Workshop 4: Teaching Persuasive Writing
Key Practices To Observe in Workshop 4
In this workshop, you will see a number of effective practices for helping
students develop as writers, including the following:
- Teachers "invite" writing by leading students to write
about matters they know and care about. The reason for writing is to
accomplish something students find important: persuading others to bring
about a desired change in the school or community. Students are writing
for realistic, authentic purposes and are drawing on their own experiences
- Teachers and students spend ample time preparing to write: brainstorming,
talking, reading samples, making a list of features, conferencing, using
a graphic organizer, and planning their arguments and methods of support
for their ideas.
- Teachers promote student ownership by encouraging students to share
their thoughts about writing samples, ask questions, and make decisions
about their own writing.
- Teachers foster a positive atmosphere for writing by
demonstrating respect for students and their writing, by expecting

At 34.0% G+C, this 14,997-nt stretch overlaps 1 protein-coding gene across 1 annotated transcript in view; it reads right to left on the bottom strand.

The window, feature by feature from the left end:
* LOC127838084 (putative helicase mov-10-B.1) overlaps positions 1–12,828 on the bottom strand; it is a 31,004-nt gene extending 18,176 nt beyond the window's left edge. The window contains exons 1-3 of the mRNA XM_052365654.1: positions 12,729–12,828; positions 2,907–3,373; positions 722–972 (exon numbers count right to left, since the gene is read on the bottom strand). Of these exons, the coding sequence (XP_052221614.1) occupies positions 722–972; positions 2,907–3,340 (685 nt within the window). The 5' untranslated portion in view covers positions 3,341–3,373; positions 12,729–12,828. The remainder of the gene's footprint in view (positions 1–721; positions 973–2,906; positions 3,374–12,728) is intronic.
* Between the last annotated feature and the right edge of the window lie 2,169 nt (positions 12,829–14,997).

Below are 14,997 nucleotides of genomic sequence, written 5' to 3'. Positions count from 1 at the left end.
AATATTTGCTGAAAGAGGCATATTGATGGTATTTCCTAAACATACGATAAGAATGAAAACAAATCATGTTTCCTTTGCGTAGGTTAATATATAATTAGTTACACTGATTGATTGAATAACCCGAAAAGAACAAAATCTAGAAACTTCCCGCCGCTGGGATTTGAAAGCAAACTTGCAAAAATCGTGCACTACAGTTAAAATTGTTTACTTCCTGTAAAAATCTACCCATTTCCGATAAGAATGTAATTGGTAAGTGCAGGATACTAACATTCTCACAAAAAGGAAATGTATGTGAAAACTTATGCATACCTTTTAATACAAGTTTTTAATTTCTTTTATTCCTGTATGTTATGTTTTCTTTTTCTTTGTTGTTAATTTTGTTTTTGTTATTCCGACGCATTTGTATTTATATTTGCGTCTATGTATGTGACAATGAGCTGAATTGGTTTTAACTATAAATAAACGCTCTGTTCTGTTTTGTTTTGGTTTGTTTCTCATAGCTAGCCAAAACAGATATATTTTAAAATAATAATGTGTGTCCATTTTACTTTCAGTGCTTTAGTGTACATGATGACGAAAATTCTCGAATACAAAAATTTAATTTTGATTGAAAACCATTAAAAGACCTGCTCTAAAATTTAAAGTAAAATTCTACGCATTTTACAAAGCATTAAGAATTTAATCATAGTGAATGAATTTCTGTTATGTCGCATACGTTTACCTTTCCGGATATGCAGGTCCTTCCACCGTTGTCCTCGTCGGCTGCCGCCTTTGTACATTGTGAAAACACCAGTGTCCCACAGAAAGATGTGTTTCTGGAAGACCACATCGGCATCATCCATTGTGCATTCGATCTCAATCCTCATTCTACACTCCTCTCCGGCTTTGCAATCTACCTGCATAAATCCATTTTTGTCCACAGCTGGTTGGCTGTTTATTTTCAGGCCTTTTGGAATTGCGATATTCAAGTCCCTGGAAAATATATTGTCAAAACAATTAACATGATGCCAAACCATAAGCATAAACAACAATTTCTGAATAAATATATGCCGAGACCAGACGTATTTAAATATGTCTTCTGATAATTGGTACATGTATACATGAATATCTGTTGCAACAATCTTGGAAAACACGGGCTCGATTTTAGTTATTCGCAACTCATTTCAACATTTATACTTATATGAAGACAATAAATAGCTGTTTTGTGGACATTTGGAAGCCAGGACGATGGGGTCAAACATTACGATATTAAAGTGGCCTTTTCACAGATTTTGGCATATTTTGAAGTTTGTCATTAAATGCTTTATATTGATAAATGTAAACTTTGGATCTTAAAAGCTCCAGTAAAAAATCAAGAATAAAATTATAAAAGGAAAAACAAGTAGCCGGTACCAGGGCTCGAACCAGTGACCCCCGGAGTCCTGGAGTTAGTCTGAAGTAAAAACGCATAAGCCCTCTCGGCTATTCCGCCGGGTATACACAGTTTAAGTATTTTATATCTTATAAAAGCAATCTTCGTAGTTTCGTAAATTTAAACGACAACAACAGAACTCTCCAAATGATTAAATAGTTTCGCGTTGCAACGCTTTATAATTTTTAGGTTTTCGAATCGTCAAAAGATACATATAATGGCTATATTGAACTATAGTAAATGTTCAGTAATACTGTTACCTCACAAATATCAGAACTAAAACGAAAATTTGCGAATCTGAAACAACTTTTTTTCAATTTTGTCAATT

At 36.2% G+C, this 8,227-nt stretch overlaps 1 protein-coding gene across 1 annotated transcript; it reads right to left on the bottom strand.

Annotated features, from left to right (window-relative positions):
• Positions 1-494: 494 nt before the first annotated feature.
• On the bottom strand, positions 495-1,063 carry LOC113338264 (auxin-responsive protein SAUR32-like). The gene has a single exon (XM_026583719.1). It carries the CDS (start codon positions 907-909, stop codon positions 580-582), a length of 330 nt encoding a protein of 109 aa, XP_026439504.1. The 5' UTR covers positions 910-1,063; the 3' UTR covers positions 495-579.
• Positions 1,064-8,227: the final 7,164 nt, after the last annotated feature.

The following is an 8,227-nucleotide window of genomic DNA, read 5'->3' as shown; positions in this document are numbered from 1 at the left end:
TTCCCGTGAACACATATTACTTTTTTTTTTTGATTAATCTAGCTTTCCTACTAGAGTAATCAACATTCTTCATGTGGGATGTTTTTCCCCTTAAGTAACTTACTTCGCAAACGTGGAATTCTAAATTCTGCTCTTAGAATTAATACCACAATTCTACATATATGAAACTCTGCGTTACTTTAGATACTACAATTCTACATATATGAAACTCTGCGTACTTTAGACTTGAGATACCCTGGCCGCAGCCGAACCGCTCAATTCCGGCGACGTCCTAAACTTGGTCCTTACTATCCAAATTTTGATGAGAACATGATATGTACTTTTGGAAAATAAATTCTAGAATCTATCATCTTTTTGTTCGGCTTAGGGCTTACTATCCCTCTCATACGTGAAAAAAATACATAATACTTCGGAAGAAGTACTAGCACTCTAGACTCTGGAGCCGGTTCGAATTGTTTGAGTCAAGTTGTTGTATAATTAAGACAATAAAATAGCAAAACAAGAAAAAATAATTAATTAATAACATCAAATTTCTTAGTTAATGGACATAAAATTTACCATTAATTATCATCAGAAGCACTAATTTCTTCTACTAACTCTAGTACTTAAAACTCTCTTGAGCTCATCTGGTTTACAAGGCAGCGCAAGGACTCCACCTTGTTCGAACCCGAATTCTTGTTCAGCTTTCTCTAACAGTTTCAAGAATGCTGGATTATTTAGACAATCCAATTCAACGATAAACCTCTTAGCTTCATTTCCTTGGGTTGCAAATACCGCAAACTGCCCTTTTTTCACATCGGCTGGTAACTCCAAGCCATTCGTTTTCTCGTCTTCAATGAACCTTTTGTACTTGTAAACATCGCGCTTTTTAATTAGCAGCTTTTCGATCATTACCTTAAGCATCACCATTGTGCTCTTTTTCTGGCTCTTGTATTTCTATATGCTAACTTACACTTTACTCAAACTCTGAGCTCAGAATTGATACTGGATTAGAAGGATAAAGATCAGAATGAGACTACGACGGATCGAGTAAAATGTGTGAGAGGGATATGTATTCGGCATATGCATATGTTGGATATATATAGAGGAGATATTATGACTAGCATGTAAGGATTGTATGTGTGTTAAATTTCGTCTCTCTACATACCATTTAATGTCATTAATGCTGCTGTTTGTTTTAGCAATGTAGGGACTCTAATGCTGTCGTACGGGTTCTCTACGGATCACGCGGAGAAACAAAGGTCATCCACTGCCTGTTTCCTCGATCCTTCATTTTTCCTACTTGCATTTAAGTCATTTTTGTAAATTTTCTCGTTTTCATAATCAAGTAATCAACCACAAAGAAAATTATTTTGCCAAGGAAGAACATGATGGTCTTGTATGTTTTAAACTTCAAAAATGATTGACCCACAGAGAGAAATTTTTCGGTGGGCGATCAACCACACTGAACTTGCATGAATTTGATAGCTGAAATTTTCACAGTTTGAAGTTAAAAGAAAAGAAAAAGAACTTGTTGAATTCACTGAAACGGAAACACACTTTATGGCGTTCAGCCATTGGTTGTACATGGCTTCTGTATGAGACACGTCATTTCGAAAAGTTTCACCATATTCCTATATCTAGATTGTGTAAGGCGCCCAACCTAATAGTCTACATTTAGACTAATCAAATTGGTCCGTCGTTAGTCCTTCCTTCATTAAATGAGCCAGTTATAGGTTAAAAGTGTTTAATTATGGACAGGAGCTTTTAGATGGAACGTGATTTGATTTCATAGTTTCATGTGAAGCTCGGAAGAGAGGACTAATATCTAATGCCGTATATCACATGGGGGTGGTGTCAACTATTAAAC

students to respect each other, by promoting student ownership, by
students to share their thoughts, by offering positive response to
students, by arranging for open discussion, and by listening carefully
- Teachers arrange for students to read and discuss samples of writing
like those they are preparing to write.
- Students analyze and evaluate samples and form lists of characteristics
they can refer to as they develop their own writing. Teachers display
model pieces on the overhead projector so students can both see and
hear the sample and/or provide written copies for the students to refer
to as they think about the writing.
- In discussing samples, teachers use questioning techniques and synthesize
students' ideas to promote both an awareness of criteria for good
writing and an understanding of why these features are important.
- Teachers are sharply focused, methodical, and clearly intentional
in conducting lessons about writing, such as lessons on building
a persuasive argument, thinking about readers, or using an appropriate
tone. Students are expected to apply these lessons in completing their
- Teachers reveal useful techniques for managing a writing workshop,
such as mini-lessons, teacher- and peer-conferencing, analysis
of samples, sharing of ideas and works-in-progress, and modeling writing.
- Teachers concentrate on helping students develop skills as writers;
the emphasis of instruction is not solely on a particular piece of writing.